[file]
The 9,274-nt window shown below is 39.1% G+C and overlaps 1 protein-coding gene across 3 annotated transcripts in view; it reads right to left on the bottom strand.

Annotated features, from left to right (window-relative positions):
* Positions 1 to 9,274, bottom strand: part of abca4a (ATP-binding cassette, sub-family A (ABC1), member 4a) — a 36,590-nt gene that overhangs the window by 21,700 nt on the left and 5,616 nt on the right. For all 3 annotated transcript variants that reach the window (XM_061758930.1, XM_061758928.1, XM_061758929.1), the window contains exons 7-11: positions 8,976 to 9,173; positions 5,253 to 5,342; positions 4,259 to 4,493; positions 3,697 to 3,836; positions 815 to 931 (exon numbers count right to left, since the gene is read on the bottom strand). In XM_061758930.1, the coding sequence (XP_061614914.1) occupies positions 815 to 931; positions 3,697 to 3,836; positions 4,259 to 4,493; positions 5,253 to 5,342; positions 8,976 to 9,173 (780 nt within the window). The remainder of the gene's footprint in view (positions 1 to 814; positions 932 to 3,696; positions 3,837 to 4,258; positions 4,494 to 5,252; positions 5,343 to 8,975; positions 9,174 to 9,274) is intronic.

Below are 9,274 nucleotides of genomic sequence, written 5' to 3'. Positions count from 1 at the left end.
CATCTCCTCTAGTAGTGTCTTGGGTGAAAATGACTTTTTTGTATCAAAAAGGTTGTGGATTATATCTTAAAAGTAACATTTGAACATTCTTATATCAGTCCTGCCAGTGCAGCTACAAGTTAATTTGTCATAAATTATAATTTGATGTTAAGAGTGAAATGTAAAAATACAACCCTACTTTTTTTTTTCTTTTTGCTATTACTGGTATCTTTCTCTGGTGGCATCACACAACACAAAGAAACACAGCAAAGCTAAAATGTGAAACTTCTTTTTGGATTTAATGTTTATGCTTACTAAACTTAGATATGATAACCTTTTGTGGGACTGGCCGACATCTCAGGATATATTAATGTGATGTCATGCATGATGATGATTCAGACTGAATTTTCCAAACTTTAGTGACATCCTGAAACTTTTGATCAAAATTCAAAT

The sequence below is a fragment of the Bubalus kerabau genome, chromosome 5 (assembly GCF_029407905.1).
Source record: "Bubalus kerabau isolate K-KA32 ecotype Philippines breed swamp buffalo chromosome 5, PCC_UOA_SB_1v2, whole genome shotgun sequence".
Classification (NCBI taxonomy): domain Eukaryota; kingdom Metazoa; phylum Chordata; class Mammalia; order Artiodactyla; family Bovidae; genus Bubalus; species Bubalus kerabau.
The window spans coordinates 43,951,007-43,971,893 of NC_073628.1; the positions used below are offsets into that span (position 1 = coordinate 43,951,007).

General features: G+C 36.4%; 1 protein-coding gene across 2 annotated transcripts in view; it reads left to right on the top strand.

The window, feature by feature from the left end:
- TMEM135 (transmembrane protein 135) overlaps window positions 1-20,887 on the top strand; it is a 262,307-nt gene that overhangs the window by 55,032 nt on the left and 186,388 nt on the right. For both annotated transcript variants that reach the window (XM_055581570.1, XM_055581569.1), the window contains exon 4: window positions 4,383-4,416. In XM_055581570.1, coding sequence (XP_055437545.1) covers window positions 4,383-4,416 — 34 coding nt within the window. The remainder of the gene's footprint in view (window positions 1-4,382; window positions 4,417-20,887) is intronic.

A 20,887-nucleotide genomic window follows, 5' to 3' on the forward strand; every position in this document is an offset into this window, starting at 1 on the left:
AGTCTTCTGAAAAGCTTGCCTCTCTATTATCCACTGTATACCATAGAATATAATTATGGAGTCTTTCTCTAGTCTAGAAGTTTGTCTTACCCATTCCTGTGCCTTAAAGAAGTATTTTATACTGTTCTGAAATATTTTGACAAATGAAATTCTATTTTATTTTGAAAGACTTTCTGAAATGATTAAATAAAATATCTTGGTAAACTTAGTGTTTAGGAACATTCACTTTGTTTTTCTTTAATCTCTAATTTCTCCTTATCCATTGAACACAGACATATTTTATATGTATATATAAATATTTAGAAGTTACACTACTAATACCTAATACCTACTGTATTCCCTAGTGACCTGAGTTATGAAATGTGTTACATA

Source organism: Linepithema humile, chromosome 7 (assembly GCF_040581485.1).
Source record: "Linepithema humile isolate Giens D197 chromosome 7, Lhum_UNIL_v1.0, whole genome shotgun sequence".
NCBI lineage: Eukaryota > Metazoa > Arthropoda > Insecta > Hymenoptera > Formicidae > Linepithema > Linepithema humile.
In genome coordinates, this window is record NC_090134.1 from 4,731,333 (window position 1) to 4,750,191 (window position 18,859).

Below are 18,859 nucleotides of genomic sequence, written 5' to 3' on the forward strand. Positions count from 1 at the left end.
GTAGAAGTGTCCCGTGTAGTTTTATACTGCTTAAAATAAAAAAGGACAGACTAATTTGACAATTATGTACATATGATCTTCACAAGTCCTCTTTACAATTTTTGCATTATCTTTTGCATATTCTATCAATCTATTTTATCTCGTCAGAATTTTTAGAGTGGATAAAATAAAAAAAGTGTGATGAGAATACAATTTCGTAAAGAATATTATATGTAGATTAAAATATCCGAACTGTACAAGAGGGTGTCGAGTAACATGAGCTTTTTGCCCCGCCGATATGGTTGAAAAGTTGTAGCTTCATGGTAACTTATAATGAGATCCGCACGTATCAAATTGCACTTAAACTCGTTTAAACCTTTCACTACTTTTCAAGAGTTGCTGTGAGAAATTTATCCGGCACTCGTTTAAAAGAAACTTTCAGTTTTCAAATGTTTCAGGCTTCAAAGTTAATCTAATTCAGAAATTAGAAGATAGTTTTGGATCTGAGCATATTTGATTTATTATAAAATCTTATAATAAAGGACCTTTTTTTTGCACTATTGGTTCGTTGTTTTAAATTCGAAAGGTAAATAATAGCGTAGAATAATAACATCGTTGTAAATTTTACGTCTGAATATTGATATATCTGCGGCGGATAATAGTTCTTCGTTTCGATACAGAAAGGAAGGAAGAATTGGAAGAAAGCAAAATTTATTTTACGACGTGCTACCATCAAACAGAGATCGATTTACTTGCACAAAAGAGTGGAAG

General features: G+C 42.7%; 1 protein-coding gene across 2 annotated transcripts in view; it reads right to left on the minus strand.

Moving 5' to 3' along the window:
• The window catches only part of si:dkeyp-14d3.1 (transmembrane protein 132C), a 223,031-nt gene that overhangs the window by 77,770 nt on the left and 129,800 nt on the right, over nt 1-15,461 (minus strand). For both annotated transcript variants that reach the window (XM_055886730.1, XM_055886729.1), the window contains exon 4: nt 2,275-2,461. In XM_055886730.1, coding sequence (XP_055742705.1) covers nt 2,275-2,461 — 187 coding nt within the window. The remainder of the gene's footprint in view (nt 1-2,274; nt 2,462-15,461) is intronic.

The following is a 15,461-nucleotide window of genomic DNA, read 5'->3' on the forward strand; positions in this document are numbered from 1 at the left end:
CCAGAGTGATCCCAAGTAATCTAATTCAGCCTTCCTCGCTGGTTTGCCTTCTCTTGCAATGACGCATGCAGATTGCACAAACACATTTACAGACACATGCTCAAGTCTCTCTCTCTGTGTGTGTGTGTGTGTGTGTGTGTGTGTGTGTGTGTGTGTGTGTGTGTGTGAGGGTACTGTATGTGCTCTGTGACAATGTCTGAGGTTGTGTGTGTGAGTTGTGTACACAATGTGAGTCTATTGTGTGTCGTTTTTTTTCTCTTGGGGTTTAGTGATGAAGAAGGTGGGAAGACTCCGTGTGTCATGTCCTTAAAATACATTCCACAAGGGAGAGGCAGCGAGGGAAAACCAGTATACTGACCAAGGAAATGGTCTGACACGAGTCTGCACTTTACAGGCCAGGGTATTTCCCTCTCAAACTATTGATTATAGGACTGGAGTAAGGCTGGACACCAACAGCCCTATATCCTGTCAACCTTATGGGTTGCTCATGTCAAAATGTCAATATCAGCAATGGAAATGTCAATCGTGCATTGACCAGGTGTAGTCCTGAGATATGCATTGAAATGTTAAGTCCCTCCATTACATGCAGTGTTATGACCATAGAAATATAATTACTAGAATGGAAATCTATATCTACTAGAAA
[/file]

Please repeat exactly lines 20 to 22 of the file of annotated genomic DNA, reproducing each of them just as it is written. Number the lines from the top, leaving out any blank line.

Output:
GTAGAAGTGTCCCGTGTAGTTTTATACTGCTTAAAATAAAAAAGGACAGACTAATTTGACAATTATGTACATATGATCTTCACAAGTCCTCTTTACAATTTTTGCATTATCTTTTGCATATTCTATCAATCTATTTTATCTCGTCAGAATTTTTAGAGTGGATAAAATAAAAAAAGTGTGATGAGAATACAATTTCGTAAAGAATATTATATGTAGATTAAAATATCCGAACTGTACAAGAGGGTGTCGAGTAACATGAGCTTTTTGCCCCGCCGATATGGTTGAAAAGTTGTAGCTTCATGGTAACTTATAATGAGATCCGCACGTATCAAATTGCACTTAAACTCGTTTAAACCTTTCACTACTTTTCAAGAGTTGCTGTGAGAAATTTATCCGGCACTCGTTTAAAAGAAACTTTCAGTTTTCAAATGTTTCAGGCTTCAAAGTTAATCTAATTCAGAAATTAGAAGATAGTTTTGGATCTGAGCATATTTGATTTATTATAAAATCTTATAATAAAGGACCTTTTTTTTGCACTATTGGTTCGTTGTTTTAAATTCGAAAGGTAAATAATAGCGTAGAATAATAACATCGTTGTAAATTTTACGTCTGAATATTGATATATCTGCGGCGGATAATAGTTCTTCGTTTCGATACAGAAAGGAAGGAAGAATTGGAAGAAAGCAAAATTTATTTTACGACGTGCTACCATCAAACAGAGATCGATTTACTTGCACAAAAGAGTGGAAG

General features: G+C 42.7%; 1 protein-coding gene across 2 annotated transcripts in view; it reads right to left on the minus strand.

Moving 5' to 3' along the window: